Sept. 7 - U.S. employers added fewer than expected jobs in August and the unemployment rate ticked down to 8.1 percent, as disgruntled Americans stopped looking for work, possibly pushing the Federal Reserve closer to announcing new stimulus. Conway G. Gittens reports.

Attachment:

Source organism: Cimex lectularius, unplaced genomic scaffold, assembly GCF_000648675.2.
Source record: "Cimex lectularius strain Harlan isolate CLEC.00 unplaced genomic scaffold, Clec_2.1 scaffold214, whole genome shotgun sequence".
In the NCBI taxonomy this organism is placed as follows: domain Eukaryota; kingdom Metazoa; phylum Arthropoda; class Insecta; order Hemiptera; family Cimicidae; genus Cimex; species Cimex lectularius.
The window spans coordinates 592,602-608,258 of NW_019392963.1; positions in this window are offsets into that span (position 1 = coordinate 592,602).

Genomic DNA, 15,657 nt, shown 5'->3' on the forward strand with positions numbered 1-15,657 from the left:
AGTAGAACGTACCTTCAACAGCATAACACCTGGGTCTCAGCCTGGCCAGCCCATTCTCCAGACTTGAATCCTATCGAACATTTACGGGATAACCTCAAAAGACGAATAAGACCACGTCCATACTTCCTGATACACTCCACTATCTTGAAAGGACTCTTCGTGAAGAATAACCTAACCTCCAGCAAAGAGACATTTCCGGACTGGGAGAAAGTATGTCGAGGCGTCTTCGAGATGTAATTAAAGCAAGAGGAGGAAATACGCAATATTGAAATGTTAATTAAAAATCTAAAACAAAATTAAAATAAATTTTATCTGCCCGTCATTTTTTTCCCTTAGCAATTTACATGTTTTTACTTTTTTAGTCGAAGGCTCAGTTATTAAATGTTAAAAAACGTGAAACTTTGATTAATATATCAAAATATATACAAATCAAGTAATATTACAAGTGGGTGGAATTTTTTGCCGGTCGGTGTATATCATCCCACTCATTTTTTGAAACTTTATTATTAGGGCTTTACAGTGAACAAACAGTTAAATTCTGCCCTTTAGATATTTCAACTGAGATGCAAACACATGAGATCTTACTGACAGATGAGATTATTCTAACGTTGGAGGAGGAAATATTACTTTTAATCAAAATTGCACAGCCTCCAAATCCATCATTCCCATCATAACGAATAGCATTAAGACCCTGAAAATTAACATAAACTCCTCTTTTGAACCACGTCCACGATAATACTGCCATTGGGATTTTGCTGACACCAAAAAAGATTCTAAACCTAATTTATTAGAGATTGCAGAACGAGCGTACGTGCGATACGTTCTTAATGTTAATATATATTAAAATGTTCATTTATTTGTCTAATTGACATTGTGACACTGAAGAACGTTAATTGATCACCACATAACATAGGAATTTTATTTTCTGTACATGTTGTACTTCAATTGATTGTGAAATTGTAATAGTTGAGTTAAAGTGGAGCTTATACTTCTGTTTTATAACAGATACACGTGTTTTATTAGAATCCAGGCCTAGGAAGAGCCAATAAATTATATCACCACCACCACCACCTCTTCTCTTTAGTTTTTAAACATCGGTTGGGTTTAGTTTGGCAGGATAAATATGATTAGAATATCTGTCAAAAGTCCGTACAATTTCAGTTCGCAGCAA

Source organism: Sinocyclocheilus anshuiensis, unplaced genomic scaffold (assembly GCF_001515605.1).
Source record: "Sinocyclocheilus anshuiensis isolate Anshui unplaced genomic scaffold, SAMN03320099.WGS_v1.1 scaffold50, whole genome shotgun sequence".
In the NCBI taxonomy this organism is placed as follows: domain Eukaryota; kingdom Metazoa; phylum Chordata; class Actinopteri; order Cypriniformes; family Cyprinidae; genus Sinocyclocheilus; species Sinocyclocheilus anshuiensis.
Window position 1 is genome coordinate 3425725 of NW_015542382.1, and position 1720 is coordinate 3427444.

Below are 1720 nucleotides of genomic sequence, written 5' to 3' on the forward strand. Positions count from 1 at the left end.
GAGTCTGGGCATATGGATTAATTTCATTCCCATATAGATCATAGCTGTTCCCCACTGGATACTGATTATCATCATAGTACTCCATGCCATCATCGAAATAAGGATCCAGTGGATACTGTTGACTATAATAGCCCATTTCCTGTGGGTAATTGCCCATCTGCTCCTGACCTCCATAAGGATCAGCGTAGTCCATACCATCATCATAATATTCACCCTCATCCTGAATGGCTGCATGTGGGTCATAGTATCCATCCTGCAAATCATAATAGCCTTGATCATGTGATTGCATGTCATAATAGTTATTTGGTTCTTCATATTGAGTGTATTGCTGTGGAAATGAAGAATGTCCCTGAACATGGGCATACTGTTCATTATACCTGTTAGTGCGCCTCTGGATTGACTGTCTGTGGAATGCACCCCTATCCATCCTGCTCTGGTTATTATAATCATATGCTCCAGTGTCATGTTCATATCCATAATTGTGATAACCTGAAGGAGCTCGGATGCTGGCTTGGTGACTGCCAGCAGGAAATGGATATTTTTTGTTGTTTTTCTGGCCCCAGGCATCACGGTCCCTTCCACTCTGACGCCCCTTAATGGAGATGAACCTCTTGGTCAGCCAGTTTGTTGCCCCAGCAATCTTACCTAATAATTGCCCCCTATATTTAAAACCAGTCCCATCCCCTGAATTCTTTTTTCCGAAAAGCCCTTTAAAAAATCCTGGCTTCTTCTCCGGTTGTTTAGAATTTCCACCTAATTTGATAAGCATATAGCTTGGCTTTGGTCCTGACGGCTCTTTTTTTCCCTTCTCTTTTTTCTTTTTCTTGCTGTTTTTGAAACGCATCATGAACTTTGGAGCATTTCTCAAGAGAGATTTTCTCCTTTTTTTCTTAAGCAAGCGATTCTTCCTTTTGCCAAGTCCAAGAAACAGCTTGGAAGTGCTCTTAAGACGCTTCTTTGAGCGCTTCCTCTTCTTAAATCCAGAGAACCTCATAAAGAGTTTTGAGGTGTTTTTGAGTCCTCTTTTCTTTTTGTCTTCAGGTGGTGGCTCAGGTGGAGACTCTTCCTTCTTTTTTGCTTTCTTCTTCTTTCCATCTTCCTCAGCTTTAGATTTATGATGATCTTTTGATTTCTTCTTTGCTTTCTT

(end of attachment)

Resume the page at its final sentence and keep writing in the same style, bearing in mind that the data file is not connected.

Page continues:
The U.S. labor market took a step back in August with employment gains far below expectations. Payrolls grew in August by only 96,000 and figures for June and July were downwardly revised. Separately, the unemployment rate fell from 8.3 percent to 8.1 percent, but that's because the labor force participation rate, defined as the number of people working or looking for work, dropped to the lowest since 1981. Paralysis in Washington is leading to paralysis in human resource offices around the country, according to Markus Schomer, chief economist, at PineBridge Investments. SOUNDBITE: MARKUS SCHOMER, CHIEF ECONOMIST, PINEBRIDGE INVESTMENTS (ENGLISH) SAYING: "It is the uncertainty over taxes, the uncertainty over spending, the uncertainty over politics, uncertainty over Congress and I think that is exactly what's holding back business activity, business sentiment and at the end of the day it is holding back hiring." But there are few question marks. Some economists wonder if early hiring back in the warmer-than-usual winter months is still taking away from jobs that would have been created in late summer. Also the auto sector didn't go through its normal seasonal plant closings, which could also be distorting the numbers. Even with those factors, Schomer thinks this is as good as it gets for the rest of the year. SOUNDBITE: MARKUS SCHOMER, CHIEF ECONOMIST, PINEBRIDGE INVESTMENTS (ENGLISH) SAYING: "I was too optimistic for this report, but I thought we would get one month more of an upside surprise and then we would settle back at something closer to 100,000, which is exactly where this report now is. I think this is it, holding pattern type growth. The economy is growing at somewhere between 1.75 and 2.25 percent, maybe even a little weaker. That's where we are. Job growth will be somewhere between 75,000-100,000, the unemployment rate will drift back up to 8.3. That's where we are." But that's not where the Federal Reserve wants the economy to be, leading many on Wall Street to believe the Fed could announce new stimulus measures when it meets next week. Conway Gittens, Reuters